In particular the psychological battles between the four top drivers promise to be as intriguing as those between Ayrton Senna, Alain Prost, Nigel Mansell and Nelson Piquet twenty years ago.
Coming into this season you would have put money on Fernando Alonso and Kimi Raikkonen being dominant over their team-mates. So far that hasn’t happened.
Raikkonen has always come across as a something of a robotic loner. When the car’s there he’ll get in and do the job, but equally if the package isn’t 100% then neither is the Finn.
Where Michael Schumacher was able mould a team around him through commitment, charisma and generosity, you get the sense Raikkonen simply turns up mumbles, drives, mumbles, drives and goes home. For a team that lives and breathes racing as Ferrari does this is not an ideal fit.
In the Schumacher years Ferrari got used to a lead driver who expected 110% from his team, but always paid that back with interest on track. If Raikkonen doesn’t start winning on a regular basis soon it is hard to see him staying with Ferrari in the long term.
In contrast Felipe Massa has always appeared a weaker prospect with neither the psychological strength nor on track speed and consistency (except in his crashing). Yet since Schumacher announced his retirement at Monza last year Felipe has shone, effectively assuming the mantle of Ferrari team leader.
Massa has outperformed Raikkonen over the first four races and the smart money would already be on him out-scoring the Finn this season.
Alonso arrived at McLaren as the current double World Champion with little to prove. So far this season Alonso has been good, but he has not been dominant over either his team mate or the opposition.
Maybe the move to Uncle Ron’s army camp away from Flavio’s workhouse for young drivers has unsettled the Spaniard. Catalunya in particular saw a real sign of weakness as Fernando to all intents and purposes gave up after his touch with Massa into the first corner. A strong performance at Monaco this weekend is a must.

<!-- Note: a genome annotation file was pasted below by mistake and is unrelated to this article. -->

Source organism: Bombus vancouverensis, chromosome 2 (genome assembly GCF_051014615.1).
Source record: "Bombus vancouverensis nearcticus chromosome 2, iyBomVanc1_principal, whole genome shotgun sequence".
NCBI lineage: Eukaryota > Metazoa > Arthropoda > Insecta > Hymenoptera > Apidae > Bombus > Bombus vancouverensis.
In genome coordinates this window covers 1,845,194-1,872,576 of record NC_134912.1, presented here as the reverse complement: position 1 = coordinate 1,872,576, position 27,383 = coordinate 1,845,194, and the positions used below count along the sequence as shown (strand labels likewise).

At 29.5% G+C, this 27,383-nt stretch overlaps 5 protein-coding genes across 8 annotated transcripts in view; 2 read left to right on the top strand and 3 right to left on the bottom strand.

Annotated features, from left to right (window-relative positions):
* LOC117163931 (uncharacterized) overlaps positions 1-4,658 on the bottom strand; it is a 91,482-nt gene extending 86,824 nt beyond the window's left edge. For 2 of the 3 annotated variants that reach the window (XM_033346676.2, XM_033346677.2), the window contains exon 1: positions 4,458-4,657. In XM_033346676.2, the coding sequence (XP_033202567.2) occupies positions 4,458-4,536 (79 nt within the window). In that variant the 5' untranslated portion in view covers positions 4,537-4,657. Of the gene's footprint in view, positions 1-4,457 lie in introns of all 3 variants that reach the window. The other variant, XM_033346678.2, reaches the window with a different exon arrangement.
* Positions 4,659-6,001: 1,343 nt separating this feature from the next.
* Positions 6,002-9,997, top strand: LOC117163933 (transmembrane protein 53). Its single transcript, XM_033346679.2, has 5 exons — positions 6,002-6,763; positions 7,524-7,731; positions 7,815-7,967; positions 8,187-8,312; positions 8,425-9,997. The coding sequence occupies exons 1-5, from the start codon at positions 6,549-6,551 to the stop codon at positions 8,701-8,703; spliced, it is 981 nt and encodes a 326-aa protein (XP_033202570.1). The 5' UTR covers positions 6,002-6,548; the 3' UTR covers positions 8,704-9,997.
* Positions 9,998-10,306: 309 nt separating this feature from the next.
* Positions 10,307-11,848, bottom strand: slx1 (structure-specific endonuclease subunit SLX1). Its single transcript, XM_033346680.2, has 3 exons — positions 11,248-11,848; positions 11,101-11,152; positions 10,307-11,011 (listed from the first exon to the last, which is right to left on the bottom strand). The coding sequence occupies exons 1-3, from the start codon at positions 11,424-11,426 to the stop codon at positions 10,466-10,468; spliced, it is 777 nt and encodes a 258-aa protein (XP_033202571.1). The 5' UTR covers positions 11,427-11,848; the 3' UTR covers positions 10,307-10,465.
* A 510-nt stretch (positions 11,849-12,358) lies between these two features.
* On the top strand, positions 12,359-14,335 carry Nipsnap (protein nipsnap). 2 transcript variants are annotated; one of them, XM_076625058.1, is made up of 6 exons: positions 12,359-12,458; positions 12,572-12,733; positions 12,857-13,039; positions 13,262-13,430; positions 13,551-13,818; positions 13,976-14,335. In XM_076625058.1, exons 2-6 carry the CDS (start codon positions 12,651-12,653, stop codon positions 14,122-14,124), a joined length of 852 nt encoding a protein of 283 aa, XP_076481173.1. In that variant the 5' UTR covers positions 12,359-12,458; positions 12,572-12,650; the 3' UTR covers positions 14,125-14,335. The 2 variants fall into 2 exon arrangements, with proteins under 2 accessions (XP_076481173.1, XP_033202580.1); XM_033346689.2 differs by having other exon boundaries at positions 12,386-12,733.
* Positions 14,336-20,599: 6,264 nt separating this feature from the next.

Adjusting to a new team could explain Alonso’s quiet start to the season. But so could the astonishing start of team mate Lewis Hamilton’s F1 career. The Hamilton hype-ometer is in overdrive but it is true that the rookie has rattled his double world champion team mate.
Whether he can maintain this momentum over a whole season, and translate his ability into regular race winning pace, remains to be seen. But for the moment Hamilton is just shading it as the lead driver in the McLaren camp – never mind the whole championship.
Do any of today’s drivers have the status to go down in F1 history alongside Senna, Prost and Schumacher? It is unclear.
Kimi Raikkonen is perhaps naturally the fastest, but needs to get his off-track team work sorted. Felipe Massa has greatly matured but still makes dumb mistakes (Sepang).
Alonso has been rattled by Hamilton, who in turn, despite the hype and the podiums, hasn’t won a race yet. Will we view these four differently come the season’s end?